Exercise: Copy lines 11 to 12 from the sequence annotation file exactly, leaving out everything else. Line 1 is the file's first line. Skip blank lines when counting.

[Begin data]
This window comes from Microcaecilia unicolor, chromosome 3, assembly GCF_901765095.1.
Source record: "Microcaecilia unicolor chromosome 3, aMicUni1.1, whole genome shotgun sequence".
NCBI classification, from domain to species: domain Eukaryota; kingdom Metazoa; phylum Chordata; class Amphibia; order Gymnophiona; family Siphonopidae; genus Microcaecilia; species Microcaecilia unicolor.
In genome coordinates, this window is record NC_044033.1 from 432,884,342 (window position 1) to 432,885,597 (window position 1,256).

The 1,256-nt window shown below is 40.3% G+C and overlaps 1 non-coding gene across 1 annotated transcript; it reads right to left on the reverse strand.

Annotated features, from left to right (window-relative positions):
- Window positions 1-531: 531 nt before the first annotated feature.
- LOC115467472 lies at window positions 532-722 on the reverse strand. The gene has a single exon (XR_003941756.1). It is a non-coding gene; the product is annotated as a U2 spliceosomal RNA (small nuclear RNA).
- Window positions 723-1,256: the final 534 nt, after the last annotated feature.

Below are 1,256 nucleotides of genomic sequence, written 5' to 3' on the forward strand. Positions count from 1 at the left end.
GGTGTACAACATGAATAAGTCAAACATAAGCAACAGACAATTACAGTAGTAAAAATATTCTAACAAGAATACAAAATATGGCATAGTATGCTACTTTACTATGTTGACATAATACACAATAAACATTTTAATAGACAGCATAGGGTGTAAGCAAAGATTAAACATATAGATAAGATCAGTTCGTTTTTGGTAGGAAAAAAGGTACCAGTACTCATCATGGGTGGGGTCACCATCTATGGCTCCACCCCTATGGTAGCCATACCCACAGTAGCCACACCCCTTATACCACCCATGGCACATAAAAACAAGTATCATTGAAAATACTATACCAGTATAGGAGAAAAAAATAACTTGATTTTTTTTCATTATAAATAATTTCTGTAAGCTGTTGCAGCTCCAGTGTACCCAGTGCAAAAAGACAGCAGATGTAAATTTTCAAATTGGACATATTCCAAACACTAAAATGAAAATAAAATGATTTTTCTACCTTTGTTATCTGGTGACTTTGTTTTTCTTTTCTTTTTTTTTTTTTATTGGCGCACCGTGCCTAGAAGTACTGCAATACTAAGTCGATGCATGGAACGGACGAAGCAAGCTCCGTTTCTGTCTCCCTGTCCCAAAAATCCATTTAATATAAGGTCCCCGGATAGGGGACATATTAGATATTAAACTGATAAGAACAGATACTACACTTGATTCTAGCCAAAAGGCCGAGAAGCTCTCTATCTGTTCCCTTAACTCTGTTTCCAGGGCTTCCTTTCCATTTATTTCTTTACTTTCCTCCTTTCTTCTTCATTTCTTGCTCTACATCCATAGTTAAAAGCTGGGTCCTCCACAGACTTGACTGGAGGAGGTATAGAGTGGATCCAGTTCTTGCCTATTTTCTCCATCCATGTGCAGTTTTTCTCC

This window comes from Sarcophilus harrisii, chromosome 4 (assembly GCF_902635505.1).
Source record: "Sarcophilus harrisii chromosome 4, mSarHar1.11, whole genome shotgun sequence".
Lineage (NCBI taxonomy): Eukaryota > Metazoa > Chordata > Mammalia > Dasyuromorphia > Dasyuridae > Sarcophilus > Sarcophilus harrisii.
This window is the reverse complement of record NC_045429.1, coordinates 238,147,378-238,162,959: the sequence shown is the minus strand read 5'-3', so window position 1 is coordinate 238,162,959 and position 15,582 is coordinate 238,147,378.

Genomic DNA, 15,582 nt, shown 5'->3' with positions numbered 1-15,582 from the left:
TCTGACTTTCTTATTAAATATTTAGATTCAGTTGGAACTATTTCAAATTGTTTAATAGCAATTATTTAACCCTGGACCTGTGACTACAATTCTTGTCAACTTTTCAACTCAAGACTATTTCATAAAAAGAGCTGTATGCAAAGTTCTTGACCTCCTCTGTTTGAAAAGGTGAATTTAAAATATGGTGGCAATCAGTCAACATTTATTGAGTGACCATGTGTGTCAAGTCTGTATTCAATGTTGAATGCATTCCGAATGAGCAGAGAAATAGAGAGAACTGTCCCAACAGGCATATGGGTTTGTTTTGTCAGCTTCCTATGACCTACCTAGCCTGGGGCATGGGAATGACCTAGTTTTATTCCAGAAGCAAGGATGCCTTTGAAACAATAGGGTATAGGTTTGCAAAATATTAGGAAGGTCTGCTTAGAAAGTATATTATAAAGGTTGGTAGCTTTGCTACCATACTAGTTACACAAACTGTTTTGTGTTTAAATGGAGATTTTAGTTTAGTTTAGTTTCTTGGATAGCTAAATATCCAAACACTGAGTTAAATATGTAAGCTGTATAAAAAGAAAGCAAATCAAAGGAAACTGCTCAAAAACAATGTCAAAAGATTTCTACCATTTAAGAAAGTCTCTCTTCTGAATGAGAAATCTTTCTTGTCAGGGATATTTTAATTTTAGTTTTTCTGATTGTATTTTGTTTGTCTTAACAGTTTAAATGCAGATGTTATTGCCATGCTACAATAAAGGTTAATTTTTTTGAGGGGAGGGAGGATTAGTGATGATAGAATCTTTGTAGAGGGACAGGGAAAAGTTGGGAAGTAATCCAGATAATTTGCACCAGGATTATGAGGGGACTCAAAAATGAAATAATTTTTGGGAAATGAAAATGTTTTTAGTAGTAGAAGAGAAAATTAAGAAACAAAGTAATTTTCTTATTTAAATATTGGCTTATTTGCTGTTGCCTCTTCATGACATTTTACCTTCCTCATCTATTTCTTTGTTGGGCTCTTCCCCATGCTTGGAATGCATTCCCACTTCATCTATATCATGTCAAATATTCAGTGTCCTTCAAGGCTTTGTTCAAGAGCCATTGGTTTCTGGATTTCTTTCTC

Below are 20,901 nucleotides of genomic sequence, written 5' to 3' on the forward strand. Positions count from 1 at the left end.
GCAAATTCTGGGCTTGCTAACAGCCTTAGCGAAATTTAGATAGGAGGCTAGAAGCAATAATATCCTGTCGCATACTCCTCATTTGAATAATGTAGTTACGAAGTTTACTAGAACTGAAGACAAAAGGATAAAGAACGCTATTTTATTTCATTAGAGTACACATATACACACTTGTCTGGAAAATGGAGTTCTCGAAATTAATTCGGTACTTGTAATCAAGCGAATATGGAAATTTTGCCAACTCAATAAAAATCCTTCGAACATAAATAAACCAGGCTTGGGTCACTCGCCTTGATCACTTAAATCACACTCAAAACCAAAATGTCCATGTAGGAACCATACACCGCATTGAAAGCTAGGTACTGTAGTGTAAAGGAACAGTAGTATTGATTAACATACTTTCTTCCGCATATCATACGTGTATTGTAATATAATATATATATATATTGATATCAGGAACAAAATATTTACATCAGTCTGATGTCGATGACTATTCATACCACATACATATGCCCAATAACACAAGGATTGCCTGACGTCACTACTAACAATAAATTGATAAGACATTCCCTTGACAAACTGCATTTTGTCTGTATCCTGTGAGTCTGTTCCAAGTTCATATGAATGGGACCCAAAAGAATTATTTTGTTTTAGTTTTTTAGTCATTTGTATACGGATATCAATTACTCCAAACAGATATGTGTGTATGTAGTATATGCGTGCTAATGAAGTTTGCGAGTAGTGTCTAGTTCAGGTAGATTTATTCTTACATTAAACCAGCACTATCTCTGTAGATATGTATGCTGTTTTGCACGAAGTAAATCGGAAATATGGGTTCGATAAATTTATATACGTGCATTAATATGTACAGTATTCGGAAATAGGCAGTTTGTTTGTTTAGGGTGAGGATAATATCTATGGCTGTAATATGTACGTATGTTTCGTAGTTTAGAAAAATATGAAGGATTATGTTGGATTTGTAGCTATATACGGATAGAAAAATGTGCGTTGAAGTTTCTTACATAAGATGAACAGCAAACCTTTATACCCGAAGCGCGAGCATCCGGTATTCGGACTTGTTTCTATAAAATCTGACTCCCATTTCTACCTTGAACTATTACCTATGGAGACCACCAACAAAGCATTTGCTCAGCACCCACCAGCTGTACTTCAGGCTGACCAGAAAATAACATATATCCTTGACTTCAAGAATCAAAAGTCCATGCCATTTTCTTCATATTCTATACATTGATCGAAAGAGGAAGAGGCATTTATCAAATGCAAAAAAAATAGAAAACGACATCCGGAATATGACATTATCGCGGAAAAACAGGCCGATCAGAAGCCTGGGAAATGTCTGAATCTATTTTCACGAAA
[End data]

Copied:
GGTGTACAACATGAATAAGTCAAACATAAGCAACAGACAATTACAGTAGTAAAAATATTCTAACAAGAATACAAAATATGGCATAGTATGCTACTTTACTATGTTGACATAATACACAATAAACATTTTAATAGACAGCATAGGGTGTAAGCAAAGATTAAACATATAGATAAGATCAGTTCGTTTTTGGTAGGAAAAAAGGTACCAGTACTCATCATGGGTGGGGTCACCATCTATGGCTCCACCCCTATGGTAGCCATACCCACAGTAGCCACACCCCTTATACCACCCATGGCACATAAAAACAAGTATCATTGAAAATACTATACCAGTATAGGAGAAAAAAATAACTTGATTTTTTTTCATTATAAATAATTTCTGTAAGCTGTTGCAGCTCCAGTGTACCCAGTGCAAAAAGACAGCAGATGTAAATTTTCAAATTGGACATATTCCAAACACTAAAATGAAAATAAAATGATTTTTCTACCTTTGTTATCTGGTGACTTTGTTTTTCTTTTCTTTTTTTTTTTTTATTGGCGCACCGTGCCTAGAAGTACTGCAATACTAAGTCGATGCATGGAACGGACGAAGCAAGCTCCGTTTCTGTCTCCCTGTCCCAAAAATCCATTTAATATAAGGTCCCCGGATAGGGGACATATTAGATATTAAACTGATAAGAACAGATACTACACTTGATTCTAGCCAAAAGGCCGAGAAGCTCTCTATCTGTTCCCTTAACTCTGTTTCCAGGGCTTCCTTTCCATTTATTTCTTTACTTTCCTCCTTTCTTCTTCATTTCTTGCTCTACATCCATAGTTAAAAGCTGGGTCCTCCACAGACTTGACTGGAGGAGGTATAGAGTGGATCCAGTTCTTGCCTATTTTCTCCATCCATGTGCAGTTTTTCTCC

This window comes from Sarcophilus harrisii, chromosome 4 (assembly GCF_902635505.1).